What does middle class morality mean to Alfred Doolittle in Pygmalion

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Alfred Doolittle has had a long history as a ne'er-do-well when he becomes the beneficiary of Ezra D. Wannafeller, an American philanthropist, and suddenly finds himself receiving four thousand pounds a year in income. This catapults him into the very well-to-do middle class. This means he is pressured to adopt middle-class morality. He finds this morality confining and annoying.

For example, he is now expected to marry the mother of his children in order to be accepted as respectable, whereas when he was poor, nobody cared whether he was married or not. He is annoyed too because now his relatives, who had before ignored him, have come clamoring around wanting his acquaintance in the hopes he will give them or leave them money. Further, doctors are now finding all sorts of things wrong with him for which he needs costly medical treatments, whereas before they hadn't had the least interest in his health. He finds middle-class expectations that he behave in a certain "upright" and responsible ways, such as by marrying, acknowledging his relatives, and taking care of his health, a burden and a bother.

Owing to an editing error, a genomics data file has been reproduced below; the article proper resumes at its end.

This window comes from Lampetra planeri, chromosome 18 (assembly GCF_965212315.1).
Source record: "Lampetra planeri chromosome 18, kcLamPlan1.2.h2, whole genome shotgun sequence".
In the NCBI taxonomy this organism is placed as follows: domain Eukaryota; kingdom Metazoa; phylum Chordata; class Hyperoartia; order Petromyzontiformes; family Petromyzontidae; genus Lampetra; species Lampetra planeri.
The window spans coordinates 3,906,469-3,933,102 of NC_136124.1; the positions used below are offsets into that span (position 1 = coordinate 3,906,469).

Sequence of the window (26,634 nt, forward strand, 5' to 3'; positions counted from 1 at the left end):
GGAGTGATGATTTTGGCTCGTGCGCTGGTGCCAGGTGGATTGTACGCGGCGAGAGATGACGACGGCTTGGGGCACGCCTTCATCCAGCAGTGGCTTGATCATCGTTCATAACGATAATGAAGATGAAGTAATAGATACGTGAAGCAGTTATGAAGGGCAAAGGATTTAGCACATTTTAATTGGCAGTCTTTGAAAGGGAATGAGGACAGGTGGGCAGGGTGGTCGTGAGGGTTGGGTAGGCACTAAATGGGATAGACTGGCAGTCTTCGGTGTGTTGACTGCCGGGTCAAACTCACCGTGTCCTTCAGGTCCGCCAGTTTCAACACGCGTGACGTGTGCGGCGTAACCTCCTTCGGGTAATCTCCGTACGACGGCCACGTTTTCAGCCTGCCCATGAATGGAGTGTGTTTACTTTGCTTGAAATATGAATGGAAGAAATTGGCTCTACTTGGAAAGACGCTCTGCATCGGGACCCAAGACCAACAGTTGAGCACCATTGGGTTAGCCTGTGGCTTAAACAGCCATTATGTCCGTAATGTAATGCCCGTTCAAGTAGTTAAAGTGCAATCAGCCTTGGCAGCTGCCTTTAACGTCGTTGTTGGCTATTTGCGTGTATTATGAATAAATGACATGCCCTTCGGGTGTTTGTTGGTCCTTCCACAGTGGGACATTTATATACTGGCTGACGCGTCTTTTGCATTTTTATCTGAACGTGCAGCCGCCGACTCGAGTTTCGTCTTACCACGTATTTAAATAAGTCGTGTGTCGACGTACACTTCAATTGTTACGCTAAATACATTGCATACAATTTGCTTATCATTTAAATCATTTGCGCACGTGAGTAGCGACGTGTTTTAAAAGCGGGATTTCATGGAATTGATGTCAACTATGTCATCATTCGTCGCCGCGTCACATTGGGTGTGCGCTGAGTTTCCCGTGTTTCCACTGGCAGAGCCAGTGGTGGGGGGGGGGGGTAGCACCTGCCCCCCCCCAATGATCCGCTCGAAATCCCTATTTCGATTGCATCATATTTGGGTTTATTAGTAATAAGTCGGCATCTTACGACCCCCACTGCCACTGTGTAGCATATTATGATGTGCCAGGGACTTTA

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Alfred Doolittle is a person who has clearly gone wrong with his life. He treats his daughter poorly as evidenced by the fact that she's a bit scared of him, even though she's not afraid to speak her mind to him when he is being difficult. He drinks all the time, which leads him to be on the streets looking for money for that one last pint of ale. Further, he's about to get married and he sees that as his life coming to an end as he knows it. In terms of the middle class, he is seen as very lowly according to the upper class people of the story. He is everything that Henry Higgins and Colonel Pickering despise about those lower than them. After all, he's the one who taught Liza to speak as she does!

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